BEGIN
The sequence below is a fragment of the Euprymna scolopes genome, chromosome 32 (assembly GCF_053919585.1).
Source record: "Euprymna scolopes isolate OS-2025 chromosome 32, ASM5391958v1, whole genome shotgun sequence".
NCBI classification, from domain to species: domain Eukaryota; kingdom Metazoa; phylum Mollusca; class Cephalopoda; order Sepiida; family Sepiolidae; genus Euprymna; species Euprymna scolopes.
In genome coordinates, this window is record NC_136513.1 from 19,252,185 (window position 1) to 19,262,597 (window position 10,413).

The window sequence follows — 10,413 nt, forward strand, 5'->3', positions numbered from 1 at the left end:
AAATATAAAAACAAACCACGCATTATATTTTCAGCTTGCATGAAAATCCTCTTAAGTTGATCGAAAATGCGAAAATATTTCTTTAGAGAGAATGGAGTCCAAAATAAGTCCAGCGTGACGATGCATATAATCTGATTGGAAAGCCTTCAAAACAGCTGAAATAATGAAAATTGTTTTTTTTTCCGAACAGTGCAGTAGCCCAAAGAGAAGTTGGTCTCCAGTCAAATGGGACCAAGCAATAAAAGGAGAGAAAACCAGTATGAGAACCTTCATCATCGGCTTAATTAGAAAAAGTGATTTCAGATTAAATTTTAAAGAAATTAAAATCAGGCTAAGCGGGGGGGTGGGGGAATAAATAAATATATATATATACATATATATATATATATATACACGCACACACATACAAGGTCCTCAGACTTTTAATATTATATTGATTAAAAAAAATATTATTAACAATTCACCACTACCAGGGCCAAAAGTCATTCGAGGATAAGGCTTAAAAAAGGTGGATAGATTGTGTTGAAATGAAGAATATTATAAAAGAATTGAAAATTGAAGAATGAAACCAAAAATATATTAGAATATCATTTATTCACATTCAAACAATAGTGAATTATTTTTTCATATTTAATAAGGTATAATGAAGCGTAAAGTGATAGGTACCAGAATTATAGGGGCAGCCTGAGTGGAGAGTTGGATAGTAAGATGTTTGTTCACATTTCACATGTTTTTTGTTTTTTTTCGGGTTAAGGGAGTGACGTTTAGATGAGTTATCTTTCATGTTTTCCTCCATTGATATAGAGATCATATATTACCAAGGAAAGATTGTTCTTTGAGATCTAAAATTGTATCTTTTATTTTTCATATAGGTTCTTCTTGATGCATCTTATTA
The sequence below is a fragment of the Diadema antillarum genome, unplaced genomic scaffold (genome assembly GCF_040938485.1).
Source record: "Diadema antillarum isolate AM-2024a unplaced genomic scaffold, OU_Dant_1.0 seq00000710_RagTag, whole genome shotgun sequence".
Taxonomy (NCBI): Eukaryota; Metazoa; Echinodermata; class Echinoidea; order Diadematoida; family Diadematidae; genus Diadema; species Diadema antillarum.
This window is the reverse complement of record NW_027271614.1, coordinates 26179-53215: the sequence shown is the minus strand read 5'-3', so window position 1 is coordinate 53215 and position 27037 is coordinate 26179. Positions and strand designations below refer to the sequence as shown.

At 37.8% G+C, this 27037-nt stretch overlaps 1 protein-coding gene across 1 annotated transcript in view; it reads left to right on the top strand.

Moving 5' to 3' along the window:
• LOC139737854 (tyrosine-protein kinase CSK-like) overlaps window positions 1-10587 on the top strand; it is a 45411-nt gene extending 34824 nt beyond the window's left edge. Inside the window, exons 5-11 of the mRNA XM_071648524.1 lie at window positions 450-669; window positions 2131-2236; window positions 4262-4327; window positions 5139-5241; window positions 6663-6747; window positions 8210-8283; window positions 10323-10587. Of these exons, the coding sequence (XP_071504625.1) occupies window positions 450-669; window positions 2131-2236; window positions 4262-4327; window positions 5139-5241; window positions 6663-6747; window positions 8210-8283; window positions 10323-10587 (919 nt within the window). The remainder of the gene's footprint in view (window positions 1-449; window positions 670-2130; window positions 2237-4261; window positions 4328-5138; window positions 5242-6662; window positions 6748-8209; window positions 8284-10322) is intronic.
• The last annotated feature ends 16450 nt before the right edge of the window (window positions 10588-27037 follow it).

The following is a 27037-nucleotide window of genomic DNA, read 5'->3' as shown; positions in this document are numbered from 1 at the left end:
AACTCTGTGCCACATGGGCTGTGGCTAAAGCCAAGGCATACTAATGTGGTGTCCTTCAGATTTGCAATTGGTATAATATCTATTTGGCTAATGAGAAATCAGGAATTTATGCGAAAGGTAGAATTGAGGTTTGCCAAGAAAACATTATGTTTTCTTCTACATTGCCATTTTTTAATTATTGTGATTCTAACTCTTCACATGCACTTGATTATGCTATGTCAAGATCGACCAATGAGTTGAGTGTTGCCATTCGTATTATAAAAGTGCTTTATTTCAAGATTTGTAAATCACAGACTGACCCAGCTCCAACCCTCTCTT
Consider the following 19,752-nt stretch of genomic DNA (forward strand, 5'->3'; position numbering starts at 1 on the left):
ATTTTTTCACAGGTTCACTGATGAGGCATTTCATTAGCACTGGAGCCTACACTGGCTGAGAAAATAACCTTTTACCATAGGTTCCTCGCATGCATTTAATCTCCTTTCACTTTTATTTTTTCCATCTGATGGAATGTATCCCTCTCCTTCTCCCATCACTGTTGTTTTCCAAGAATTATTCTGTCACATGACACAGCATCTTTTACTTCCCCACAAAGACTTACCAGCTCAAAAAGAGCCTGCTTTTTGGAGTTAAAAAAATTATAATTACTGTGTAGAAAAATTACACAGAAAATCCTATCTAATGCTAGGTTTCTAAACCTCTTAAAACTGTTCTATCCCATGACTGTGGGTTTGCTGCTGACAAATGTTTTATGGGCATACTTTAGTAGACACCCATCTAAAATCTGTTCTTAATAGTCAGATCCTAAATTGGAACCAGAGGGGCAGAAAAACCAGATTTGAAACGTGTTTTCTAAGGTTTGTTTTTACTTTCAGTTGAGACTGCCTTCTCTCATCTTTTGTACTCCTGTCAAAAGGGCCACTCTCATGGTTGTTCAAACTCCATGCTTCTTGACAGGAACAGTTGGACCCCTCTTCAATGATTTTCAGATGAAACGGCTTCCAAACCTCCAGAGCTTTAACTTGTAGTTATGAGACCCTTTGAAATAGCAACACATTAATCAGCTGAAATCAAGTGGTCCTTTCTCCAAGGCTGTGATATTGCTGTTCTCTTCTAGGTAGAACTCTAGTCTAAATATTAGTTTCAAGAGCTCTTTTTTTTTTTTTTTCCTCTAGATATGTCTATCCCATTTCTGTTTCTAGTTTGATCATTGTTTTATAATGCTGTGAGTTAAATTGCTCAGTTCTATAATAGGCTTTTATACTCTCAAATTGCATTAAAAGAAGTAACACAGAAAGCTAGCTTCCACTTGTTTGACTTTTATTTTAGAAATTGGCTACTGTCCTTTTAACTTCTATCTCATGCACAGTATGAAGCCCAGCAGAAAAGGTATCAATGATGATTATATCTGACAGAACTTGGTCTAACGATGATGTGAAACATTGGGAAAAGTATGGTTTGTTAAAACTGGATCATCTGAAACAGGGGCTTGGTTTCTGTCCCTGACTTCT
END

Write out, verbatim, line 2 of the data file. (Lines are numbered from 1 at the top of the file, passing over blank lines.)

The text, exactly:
Source record: "Euprymna scolopes isolate OS-2025 chromosome 32, ASM5391958v1, whole genome shotgun sequence".